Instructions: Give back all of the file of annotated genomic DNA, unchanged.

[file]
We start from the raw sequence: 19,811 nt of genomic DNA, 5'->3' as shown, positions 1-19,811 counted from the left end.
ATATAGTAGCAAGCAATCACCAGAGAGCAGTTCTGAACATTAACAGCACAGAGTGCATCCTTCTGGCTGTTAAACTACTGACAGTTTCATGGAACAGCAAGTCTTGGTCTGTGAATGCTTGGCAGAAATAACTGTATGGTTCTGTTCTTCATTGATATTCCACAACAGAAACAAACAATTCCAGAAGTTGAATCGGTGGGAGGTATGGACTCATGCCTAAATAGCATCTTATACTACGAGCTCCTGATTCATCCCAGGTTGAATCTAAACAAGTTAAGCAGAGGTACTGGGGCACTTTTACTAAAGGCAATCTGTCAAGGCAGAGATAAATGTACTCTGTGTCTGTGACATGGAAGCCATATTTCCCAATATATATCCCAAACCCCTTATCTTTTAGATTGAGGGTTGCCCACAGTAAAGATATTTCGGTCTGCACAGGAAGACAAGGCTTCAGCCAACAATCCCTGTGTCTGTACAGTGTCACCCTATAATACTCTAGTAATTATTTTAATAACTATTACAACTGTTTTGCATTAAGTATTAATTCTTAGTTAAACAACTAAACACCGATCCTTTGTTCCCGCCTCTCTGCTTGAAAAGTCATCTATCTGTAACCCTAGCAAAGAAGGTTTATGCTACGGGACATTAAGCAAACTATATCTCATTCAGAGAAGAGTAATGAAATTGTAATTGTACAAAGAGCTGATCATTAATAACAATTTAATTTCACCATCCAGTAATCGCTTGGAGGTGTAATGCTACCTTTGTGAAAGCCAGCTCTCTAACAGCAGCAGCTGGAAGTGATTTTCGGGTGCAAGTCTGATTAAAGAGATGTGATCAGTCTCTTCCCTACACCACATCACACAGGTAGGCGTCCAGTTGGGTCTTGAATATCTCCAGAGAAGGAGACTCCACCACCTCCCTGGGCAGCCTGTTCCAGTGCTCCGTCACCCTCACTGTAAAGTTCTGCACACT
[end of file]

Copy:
We start from the raw sequence: 19,811 nt of genomic DNA, 5'->3' as shown, positions 1-19,811 counted from the left end.
ATATAGTAGCAAGCAATCACCAGAGAGCAGTTCTGAACATTAACAGCACAGAGTGCATCCTTCTGGCTGTTAAACTACTGACAGTTTCATGGAACAGCAAGTCTTGGTCTGTGAATGCTTGGCAGAAATAACTGTATGGTTCTGTTCTTCATTGATATTCCACAACAGAAACAAACAATTCCAGAAGTTGAATCGGTGGGAGGTATGGACTCATGCCTAAATAGCATCTTATACTACGAGCTCCTGATTCATCCCAGGTTGAATCTAAACAAGTTAAGCAGAGGTACTGGGGCACTTTTACTAAAGGCAATCTGTCAAGGCAGAGATAAATGTACTCTGTGTCTGTGACATGGAAGCCATATTTCCCAATATATATCCCAAACCCCTTATCTTTTAGATTGAGGGTTGCCCACAGTAAAGATATTTCGGTCTGCACAGGAAGACAAGGCTTCAGCCAACAATCCCTGTGTCTGTACAGTGTCACCCTATAATACTCTAGTAATTATTTTAATAACTATTACAACTGTTTTGCATTAAGTATTAATTCTTAGTTAAACAACTAAACACCGATCCTTTGTTCCCGCCTCTCTGCTTGAAAAGTCATCTATCTGTAACCCTAGCAAAGAAGGTTTATGCTACGGGACATTAAGCAAACTATATCTCATTCAGAGAAGAGTAATGAAATTGTAATTGTACAAAGAGCTGATCATTAATAACAATTTAATTTCACCATCCAGTAATCGCTTGGAGGTGTAATGCTACCTTTGTGAAAGCCAGCTCTCTAACAGCAGCAGCTGGAAGTGATTTTCGGGTGCAAGTCTGATTAAAGAGATGTGATCAGTCTCTTCCCTACACCACATCACACAGGTAGGCGTCCAGTTGGGTCTTGAATATCTCCAGAGAAGGAGACTCCACCACCTCCCTGGGCAGCCTGTTCCAGTGCTCCGTCACCCTCACTGTAAAGTTCTGCACACT